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dc.contributor.authorCrichton, Gamal Kashaka Omari
dc.date.accessioned2019-06-24T08:16:29Z
dc.date.available2019-06-24T08:16:29Z
dc.date.issued2019-07-20
dc.date.submitted2019-02-18
dc.identifier.urihttps://www.repository.cam.ac.uk/handle/1810/293886
dc.description.abstractLiterature-based Discovery (LBD) uses information from explicit statements in literature to generate new or unstated knowledge. Automated LBD can thus facilitate hypothesis testing and generation from large collections of publications to support and accelerate scientific research, which is adversely affected by publication explosion and knowledge fragmentation. Existing methods, however, use methodologies which are inadequate for capturing the complex information available in scientific literature and are prone to proposing spurious discoveries or an abundance of low-quality ones. To be capable of solving these problems, automated LBD needs to accurately glean the extensive information present in literature, cope with the dynamic nature of scientific knowledge and place high-quality proposals at the top of ranked outputs. Recent advances in Natural Language Processing (NLP) allow for deep textual analysis to obtain a wide coverage of information present in text and can adapt easily to recognising new biomedical entities and terms. Similarly, recent advances in graph processing have made it possible to do in-depth analysis on information represented as graphs, such as published biomedical connections, to facilitate high-quality knowledge discovery. Both of these advances utilise neural networks extensively. This work used neural networks in a bid to advance automated LBD in three ways: 1) improving biomedical Named Entity Recognition (NER) to extract entities from unstructured text by using multi-task learning across multiple biomedical datasets; 2) improving knowledge discovery from realistic, random- and time-sliced biomedical graphs using link prediction and 3) improving the ranking of published discoveries on open- and closed- LBD instances by scoring the strength of connection paths using neural models. Excitingly, the latter approaches outperformed those used by the state-of-the-art LION LBD system, indicating that their integration into it would provide better support to cancer researchers using it. The results from this work show that it is feasible to use neural networks to improve LBD in different ways. They also demonstrate that neural networks are versatile enough to be applied to improve traditional as well as non-traditional LBD. The principal implication of these findings is that neural biomedical knowledge discovery, especially LBD, is presently useful in addition to being a potentially rich field for further study.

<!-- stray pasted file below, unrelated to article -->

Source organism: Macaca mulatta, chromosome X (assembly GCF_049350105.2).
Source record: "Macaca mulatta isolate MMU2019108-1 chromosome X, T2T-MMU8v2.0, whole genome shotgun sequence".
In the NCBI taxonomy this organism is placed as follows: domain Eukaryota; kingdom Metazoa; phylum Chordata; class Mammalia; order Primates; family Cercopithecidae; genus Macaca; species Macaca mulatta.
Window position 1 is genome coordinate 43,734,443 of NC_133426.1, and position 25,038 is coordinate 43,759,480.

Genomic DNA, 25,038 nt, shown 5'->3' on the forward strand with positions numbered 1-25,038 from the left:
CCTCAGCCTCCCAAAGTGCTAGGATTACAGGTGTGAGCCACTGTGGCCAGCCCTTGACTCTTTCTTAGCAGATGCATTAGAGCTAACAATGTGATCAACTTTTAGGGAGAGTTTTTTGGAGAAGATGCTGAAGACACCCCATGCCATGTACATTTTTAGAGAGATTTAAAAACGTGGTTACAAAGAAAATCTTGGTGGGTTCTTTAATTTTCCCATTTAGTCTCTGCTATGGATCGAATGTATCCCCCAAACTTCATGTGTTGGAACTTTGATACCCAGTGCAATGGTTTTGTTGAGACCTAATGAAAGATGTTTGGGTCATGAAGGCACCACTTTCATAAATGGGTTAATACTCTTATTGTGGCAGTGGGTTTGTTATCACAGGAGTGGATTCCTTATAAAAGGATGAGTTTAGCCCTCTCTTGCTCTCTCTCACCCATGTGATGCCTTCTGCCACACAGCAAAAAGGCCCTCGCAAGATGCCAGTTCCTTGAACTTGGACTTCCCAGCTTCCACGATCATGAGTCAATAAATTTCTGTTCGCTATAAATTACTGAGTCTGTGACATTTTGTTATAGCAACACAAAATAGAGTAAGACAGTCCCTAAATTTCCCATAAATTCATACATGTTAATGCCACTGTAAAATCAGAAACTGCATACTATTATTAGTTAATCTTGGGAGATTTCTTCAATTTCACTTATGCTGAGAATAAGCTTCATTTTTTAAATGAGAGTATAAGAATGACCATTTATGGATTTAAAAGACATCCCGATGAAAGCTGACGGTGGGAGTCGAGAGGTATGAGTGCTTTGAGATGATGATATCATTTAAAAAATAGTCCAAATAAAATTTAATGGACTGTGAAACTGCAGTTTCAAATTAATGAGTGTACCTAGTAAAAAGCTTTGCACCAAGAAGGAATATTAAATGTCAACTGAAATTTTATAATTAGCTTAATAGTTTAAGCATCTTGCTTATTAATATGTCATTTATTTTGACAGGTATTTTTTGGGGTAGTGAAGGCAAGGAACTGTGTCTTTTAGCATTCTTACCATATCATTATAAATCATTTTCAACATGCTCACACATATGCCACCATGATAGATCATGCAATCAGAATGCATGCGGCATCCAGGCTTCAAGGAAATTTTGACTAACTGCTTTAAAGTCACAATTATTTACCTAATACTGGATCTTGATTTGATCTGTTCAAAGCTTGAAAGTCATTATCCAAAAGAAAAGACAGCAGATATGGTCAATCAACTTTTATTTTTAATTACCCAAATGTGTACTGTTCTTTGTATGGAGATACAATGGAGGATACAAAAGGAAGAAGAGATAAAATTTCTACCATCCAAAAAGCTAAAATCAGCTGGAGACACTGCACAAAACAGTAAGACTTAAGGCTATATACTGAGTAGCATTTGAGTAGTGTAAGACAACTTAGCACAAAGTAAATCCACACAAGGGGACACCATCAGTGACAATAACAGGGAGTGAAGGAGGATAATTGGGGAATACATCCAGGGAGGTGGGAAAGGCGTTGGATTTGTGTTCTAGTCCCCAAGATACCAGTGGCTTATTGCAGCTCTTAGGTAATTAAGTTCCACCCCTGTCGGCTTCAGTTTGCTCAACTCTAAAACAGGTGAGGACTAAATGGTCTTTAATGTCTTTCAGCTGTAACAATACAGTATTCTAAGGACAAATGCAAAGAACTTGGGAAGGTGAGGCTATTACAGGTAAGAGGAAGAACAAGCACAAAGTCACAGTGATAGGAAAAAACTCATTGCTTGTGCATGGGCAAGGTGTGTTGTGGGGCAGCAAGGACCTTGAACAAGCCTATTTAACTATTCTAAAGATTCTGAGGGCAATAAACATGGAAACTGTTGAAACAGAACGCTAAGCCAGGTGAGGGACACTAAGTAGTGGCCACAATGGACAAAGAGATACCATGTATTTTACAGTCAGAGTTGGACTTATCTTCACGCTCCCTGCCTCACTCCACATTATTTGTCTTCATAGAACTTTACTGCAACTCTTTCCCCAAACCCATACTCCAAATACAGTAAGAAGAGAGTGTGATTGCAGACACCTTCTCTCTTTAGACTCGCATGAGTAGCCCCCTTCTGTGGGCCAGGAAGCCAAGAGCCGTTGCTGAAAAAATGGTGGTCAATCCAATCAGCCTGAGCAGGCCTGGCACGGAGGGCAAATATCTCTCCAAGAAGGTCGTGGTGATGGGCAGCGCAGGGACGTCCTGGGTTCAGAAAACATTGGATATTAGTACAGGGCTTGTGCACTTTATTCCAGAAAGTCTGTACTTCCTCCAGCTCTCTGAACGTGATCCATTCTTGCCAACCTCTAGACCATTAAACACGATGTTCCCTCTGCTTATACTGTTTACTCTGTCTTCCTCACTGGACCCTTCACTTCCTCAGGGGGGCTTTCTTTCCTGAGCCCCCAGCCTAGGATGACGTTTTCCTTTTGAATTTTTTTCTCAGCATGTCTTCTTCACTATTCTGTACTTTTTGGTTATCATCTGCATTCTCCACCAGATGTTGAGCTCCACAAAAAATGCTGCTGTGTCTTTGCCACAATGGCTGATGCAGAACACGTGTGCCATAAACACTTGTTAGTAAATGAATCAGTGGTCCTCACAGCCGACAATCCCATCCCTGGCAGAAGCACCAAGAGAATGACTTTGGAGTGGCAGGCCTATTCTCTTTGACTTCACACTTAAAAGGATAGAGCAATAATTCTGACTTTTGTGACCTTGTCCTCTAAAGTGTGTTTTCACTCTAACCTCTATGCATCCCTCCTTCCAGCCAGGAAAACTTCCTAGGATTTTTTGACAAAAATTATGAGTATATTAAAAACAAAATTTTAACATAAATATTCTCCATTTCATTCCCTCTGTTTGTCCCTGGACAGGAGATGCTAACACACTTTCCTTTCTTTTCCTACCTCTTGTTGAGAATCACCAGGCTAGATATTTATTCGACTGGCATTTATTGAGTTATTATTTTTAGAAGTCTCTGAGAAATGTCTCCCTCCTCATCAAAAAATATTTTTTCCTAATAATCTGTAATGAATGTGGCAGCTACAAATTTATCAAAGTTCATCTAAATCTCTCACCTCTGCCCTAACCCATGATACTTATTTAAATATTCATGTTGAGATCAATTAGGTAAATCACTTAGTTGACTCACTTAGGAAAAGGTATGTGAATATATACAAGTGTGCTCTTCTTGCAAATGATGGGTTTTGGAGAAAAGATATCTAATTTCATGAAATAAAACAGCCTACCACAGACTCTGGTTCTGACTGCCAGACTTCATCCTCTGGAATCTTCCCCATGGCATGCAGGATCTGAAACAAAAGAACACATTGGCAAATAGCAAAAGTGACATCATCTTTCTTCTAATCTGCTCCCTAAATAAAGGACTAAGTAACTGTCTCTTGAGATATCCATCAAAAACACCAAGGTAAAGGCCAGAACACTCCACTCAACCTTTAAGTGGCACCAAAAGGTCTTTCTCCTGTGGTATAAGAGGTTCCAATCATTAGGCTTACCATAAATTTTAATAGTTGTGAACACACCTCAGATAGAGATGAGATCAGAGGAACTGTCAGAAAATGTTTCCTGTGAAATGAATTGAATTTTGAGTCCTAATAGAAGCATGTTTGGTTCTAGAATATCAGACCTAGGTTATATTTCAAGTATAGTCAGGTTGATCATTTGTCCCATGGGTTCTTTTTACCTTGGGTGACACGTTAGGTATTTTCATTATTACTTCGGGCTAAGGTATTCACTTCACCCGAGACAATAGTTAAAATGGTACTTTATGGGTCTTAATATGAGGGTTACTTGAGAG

dc.description.sponsorshipCambridge Commonwealth, European & International Trust
dc.language.isoen
dc.rightsAll rights reserved
dc.subjectLiterature-based Discovery
dc.subjectLBD
dc.subjectNeural networks
dc.subjectNamed Entity Recognition
dc.subjectNER
dc.subjectMulti-task Learning
dc.subjectLION LBD
dc.subjectknowledge discovery
dc.subjectNatural Language Processing
dc.subjectNLP
dc.subjectMachine Learning
dc.subjectDeep Learning
dc.subjectBiomedical NLP
dc.subjectBiomedical Knowledge Discovery
dc.subjectLink Predcition
dc.subjectLanguage Technology Laboratory
dc.titleImproving Automated Literature-based Discovery with Neural Networks: Neural biomedical Named Entity Recognition, Link Prediction and Discovery
dc.typeThesis
dc.type.qualificationlevelDoctoral
dc.type.qualificationnameDoctor of Philosophy (PhD)
dc.publisher.institutionUniversity of Cambridge
dc.publisher.departmentTheoretical and Applied Linguistics
dc.date.updated2019-06-19T11:29:34Z
dc.identifier.doi10.17863/CAM.40995
dc.contributor.orcidCrichton, Gamal Kashaka Omari [0000-0002-3036-0811]
dc.publisher.collegeSt. Edmund's College
dc.type.qualificationtitlePhD Computational Linguistics and Knowledge Discovery
cam.supervisorKorhonen, Anna
cam.thesis.fundingfalse


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